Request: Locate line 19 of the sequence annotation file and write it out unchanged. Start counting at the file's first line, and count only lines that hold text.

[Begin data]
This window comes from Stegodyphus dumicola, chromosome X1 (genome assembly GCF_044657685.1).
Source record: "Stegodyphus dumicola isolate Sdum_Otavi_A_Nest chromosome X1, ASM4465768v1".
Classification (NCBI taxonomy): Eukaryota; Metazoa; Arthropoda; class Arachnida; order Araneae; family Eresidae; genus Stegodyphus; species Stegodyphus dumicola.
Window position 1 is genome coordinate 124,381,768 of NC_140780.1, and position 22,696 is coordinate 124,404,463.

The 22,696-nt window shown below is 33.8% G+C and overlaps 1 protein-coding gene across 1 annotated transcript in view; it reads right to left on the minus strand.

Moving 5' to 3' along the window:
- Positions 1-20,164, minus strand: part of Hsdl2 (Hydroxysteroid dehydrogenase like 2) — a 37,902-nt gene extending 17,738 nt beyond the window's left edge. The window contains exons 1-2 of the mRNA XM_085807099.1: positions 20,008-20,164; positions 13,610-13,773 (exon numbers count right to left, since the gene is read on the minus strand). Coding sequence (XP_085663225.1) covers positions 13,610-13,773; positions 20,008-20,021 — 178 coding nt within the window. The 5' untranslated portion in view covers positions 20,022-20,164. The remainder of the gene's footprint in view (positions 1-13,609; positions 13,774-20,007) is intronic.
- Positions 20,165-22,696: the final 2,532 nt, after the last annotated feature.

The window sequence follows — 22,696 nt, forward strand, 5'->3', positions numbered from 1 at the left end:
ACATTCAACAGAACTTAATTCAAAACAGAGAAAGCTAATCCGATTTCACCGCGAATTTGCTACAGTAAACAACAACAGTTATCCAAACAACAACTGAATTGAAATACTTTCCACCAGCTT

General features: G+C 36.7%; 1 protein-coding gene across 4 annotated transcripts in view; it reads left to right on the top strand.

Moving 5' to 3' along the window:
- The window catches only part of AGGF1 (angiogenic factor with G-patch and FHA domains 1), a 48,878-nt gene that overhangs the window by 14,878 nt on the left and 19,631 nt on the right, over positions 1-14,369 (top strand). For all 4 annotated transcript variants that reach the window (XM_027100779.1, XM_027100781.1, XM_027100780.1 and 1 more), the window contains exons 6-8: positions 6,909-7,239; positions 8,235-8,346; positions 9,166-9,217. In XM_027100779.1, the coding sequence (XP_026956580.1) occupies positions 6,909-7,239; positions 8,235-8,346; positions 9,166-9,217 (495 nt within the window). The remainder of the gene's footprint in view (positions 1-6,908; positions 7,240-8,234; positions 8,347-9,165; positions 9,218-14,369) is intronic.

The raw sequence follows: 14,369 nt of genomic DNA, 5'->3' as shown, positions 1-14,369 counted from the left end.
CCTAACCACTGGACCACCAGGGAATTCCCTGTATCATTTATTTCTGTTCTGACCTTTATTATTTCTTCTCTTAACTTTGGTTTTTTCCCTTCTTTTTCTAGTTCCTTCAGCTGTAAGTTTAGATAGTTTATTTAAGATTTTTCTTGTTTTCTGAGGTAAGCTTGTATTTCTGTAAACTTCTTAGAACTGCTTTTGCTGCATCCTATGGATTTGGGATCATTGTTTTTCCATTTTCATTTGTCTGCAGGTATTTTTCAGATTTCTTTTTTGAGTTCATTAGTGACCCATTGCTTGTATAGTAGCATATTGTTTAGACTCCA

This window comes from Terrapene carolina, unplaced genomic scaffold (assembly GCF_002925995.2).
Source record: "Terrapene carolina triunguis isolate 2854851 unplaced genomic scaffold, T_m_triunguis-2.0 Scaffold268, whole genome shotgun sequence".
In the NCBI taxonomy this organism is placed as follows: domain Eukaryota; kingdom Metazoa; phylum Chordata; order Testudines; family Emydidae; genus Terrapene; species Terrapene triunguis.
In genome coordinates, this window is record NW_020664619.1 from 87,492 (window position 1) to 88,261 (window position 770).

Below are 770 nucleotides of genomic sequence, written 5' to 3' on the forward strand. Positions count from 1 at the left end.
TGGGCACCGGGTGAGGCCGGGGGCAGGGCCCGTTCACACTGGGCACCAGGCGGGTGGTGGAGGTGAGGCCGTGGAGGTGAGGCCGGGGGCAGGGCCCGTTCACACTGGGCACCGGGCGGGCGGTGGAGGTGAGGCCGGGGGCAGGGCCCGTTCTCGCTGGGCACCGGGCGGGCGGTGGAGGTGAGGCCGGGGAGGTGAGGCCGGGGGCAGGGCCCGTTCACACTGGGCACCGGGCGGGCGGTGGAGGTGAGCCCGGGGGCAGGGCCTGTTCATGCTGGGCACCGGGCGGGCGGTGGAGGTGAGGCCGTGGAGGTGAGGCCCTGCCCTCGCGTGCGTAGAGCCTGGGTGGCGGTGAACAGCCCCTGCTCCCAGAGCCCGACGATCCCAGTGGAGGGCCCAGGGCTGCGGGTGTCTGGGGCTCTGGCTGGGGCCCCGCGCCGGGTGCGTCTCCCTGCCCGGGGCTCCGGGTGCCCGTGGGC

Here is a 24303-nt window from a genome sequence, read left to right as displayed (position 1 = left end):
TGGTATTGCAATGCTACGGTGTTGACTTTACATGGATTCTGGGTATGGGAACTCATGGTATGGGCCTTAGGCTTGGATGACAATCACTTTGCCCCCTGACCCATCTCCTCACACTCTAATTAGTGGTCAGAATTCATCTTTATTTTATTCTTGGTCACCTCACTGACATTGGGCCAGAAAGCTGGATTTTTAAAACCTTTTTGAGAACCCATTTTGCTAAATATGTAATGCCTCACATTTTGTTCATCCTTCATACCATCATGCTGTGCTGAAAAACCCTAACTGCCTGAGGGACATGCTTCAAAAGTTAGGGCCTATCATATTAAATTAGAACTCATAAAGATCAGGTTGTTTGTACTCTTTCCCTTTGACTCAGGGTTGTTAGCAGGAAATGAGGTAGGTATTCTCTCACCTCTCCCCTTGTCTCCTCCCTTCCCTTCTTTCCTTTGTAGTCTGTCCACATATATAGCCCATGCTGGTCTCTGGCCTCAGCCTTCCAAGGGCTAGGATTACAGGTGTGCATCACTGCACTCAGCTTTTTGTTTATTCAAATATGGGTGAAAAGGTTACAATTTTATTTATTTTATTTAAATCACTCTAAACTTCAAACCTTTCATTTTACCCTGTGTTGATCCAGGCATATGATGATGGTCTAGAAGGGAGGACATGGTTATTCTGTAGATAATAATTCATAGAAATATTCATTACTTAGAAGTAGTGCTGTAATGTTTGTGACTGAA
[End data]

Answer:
In genome coordinates, this window is record NW_020664619.1 from 87,492 (window position 1) to 88,261 (window position 770).